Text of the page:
On Education and Race

The session in which we chat with LaChan and Michael Hannon about race, education, and parent-teacher involvement.

LaChan V. Hannon is a culturally responsive teacher leader and educator. She is a PhD student researching culturally responsive school practices with particular attention to parent engagement. LaChan has published articles and chapters in academic texts including: International Handbook of Self-Study of Teaching and Teacher Education Practices and Journal of Autism and Developmental Disorders.

Dr. Michael Hannon is an Assistant Professor of Counseling at Montclair State University. His work has been featured in various media outlets and organizations including Autism Speaks, Thrive Global, Fusion, Huffington Post, and WURD 900AM. His forthcoming book, Black Fathering and Mental Health: Black Fathers Discuss the Needs of Men and Fathers Across the Family Life Cycle, will be published by Peter Lang in September 2020.

Together, LaChan and Michael developed the nonprofit organization, Greater Expectations Teaching and Advocacy Center for Childhood Disabilities, Inc. GETAC is dedicated to providing support resources to families and children living with developmental disabilities and the professionals who serve them. 

www.getac.org

UPDATE from Dr. Michael Hannon: “The pandemic has required our family to remember how important it is to be flexible, while attending to the norms that keep us balanced. Some of us like isolation at times; some of us need more frequent interaction. Thankfully, we have shared language (verbal and nonverbal) that provides cues and instructions about what we need. For example, school means something different for each of the children. One really enjoys the social interaction, the other appreciates the opportunity for distance learning. I realize, though, that school gives the kids space and permission to be, do, and say things differently than they might in my company. For me, that translates into allowing them some uninterrupted time to connect with friends virtually while trying not to be overbearing. Yesterday, I found out that my son was participating in a social media “push up” challenge.  It caught me by surprise at first. After talking with LaChan, she reminded me – “He NEEDS those interactions!”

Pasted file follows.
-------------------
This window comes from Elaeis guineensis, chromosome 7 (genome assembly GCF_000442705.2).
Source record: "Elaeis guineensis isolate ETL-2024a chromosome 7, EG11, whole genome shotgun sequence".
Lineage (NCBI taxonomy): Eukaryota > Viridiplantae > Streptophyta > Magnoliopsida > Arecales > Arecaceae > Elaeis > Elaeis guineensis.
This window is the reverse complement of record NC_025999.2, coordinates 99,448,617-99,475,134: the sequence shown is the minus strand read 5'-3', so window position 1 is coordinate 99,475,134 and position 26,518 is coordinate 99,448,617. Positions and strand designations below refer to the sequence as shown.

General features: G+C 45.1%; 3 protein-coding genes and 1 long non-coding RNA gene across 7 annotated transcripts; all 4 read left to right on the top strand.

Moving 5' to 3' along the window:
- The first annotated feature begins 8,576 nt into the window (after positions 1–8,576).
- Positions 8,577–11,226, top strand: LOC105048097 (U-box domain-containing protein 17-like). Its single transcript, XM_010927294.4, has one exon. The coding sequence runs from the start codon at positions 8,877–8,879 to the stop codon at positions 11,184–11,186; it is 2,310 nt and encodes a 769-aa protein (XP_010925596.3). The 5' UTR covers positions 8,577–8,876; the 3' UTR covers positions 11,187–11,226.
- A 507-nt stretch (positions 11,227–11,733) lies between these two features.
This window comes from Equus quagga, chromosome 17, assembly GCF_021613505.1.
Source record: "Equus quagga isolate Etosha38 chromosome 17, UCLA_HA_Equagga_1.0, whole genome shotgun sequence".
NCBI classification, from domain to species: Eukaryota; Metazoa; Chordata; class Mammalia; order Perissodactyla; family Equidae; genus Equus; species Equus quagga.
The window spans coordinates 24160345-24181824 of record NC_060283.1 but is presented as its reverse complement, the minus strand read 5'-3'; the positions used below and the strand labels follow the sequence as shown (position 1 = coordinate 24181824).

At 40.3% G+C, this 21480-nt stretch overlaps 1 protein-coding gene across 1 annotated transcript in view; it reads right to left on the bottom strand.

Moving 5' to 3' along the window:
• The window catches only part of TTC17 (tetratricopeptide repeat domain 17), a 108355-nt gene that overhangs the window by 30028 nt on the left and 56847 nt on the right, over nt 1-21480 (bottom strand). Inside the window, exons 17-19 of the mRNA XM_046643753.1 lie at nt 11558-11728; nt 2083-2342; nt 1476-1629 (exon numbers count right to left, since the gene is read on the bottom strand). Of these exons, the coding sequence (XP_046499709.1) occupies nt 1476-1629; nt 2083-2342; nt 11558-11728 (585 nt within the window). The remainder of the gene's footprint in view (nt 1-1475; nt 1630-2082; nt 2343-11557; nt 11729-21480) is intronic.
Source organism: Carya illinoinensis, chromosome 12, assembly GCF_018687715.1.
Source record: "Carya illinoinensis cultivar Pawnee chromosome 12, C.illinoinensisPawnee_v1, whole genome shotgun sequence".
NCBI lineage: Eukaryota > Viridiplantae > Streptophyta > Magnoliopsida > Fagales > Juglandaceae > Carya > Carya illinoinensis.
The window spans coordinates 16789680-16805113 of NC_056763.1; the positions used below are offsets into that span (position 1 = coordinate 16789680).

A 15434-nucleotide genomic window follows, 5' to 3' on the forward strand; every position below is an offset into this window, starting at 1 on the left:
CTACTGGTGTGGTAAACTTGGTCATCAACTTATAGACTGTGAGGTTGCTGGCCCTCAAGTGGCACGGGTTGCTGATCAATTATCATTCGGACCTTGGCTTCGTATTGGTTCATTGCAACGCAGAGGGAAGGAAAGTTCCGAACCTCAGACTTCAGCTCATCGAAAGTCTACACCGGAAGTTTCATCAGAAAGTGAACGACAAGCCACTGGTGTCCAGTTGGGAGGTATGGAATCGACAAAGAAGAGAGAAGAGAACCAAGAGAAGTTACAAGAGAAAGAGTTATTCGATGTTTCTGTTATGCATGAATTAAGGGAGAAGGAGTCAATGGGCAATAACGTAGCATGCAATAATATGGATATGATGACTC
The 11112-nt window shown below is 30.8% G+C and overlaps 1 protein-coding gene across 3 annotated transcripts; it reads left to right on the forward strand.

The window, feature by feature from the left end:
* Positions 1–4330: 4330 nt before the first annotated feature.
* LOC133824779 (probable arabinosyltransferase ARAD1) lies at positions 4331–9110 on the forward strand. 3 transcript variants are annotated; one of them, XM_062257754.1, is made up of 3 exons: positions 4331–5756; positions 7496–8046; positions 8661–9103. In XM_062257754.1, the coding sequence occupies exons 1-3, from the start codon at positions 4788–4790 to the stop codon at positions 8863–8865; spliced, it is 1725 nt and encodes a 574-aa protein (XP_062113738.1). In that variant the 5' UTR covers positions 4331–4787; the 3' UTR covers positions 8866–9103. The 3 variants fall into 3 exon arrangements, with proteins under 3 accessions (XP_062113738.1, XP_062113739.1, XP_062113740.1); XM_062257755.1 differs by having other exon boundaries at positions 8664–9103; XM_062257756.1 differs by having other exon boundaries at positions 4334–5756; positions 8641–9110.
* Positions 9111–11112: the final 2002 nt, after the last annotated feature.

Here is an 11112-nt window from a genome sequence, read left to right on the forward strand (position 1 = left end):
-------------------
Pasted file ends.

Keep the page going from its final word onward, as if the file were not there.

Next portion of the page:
It’s also been important for us to show each other patience, gratitude, and to expect some bumps along the way. We are realizing what works one day or week may not work the next day or week (or even hour!). Leaving room and granting permission to equally share laughs and frustrations, I think, will continue to be really important. At the end of the day, I’m grateful we have each other. We are healthy and we are together, which is plenty for which to be thankful.”
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